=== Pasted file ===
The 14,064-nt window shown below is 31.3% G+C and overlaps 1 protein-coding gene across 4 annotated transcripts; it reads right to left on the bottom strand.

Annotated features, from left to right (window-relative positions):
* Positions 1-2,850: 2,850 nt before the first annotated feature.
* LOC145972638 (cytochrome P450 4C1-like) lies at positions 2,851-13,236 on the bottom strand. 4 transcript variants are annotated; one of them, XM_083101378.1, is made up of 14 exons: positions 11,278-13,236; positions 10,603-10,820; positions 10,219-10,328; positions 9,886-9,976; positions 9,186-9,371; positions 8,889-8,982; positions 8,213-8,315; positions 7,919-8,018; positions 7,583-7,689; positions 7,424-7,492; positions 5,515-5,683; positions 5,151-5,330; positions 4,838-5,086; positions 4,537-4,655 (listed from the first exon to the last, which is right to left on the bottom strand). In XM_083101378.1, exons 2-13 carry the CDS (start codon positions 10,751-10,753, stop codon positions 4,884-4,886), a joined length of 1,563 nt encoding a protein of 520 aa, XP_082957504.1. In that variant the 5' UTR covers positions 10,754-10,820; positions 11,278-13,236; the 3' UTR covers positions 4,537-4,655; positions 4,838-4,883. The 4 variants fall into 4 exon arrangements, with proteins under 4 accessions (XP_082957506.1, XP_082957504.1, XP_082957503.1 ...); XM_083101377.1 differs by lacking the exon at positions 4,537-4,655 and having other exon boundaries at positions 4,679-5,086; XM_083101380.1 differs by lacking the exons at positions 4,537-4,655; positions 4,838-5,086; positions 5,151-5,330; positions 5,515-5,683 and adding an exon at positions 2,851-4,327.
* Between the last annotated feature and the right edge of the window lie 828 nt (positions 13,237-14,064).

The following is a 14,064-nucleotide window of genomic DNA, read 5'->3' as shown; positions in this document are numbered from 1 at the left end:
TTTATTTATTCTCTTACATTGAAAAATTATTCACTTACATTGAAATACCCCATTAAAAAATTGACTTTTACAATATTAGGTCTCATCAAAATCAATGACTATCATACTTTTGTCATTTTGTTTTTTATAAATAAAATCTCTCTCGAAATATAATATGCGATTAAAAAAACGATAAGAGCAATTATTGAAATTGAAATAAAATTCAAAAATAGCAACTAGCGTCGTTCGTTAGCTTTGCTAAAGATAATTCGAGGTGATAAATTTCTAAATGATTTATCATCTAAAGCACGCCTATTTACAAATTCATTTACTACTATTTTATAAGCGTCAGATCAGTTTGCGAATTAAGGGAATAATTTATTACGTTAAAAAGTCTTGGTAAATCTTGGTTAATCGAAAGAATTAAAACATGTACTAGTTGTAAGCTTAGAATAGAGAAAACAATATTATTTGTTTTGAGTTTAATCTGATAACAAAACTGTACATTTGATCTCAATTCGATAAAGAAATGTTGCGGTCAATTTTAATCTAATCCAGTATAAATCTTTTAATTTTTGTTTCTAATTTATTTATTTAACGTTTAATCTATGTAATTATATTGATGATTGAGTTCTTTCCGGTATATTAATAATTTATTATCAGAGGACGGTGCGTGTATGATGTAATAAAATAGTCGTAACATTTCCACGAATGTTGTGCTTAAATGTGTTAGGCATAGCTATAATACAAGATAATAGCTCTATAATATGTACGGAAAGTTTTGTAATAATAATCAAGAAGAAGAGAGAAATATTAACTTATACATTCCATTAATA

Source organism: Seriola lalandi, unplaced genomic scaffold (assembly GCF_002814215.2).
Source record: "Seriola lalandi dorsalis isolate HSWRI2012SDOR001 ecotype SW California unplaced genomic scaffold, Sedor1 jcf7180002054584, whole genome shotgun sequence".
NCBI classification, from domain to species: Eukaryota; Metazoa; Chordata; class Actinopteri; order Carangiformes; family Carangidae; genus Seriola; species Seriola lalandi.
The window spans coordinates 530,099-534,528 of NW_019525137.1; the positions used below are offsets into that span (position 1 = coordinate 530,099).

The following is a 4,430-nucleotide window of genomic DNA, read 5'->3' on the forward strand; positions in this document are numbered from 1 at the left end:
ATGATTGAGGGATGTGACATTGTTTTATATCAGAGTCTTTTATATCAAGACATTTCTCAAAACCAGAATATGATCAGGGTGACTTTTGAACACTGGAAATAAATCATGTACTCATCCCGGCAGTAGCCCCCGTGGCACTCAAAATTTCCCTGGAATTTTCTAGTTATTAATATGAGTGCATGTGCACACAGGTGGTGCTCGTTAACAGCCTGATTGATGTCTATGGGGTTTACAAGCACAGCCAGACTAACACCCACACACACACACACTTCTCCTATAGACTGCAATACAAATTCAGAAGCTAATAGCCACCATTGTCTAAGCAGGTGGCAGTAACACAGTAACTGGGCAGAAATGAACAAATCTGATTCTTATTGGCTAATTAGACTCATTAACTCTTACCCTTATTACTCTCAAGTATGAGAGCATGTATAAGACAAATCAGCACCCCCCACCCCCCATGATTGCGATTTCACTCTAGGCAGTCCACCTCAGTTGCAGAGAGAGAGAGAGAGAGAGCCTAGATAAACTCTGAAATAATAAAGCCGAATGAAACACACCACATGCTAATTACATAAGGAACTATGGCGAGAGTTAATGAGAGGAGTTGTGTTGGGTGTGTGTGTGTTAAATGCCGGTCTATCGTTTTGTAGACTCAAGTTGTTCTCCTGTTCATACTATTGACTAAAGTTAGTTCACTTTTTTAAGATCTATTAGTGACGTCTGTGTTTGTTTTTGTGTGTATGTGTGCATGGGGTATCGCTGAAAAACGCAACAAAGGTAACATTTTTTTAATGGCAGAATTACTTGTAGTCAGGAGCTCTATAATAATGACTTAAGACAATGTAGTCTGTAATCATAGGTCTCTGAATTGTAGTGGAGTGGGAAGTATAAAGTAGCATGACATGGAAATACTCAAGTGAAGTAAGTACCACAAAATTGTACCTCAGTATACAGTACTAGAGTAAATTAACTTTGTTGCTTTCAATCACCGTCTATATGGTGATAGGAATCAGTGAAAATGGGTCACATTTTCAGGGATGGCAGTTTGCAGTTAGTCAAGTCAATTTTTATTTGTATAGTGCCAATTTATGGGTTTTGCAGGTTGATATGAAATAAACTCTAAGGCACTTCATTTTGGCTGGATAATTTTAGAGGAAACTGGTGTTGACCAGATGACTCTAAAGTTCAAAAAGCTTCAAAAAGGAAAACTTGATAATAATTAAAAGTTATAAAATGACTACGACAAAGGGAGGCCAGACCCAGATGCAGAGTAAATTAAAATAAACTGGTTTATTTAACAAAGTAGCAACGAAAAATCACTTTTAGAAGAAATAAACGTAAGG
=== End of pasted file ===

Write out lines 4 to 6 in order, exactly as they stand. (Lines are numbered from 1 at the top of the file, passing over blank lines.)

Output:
* LOC145972638 (cytochrome P450 4C1-like) lies at positions 2,851-13,236 on the bottom strand. 4 transcript variants are annotated; one of them, XM_083101378.1, is made up of 14 exons: positions 11,278-13,236; positions 10,603-10,820; positions 10,219-10,328; positions 9,886-9,976; positions 9,186-9,371; positions 8,889-8,982; positions 8,213-8,315; positions 7,919-8,018; positions 7,583-7,689; positions 7,424-7,492; positions 5,515-5,683; positions 5,151-5,330; positions 4,838-5,086; positions 4,537-4,655 (listed from the first exon to the last, which is right to left on the bottom strand). In XM_083101378.1, exons 2-13 carry the CDS (start codon positions 10,751-10,753, stop codon positions 4,884-4,886), a joined length of 1,563 nt encoding a protein of 520 aa, XP_082957504.1. In that variant the 5' UTR covers positions 10,754-10,820; positions 11,278-13,236; the 3' UTR covers positions 4,537-4,655; positions 4,838-4,883. The 4 variants fall into 4 exon arrangements, with proteins under 4 accessions (XP_082957506.1, XP_082957504.1, XP_082957503.1 ...); XM_083101377.1 differs by lacking the exon at positions 4,537-4,655 and having other exon boundaries at positions 4,679-5,086; XM_083101380.1 differs by lacking the exons at positions 4,537-4,655; positions 4,838-5,086; positions 5,151-5,330; positions 5,515-5,683 and adding an exon at positions 2,851-4,327.
* Between the last annotated feature and the right edge of the window lie 828 nt (positions 13,237-14,064).

The following is a 14,064-nucleotide window of genomic DNA, read 5'->3' as shown; positions in this document are numbered from 1 at the left end: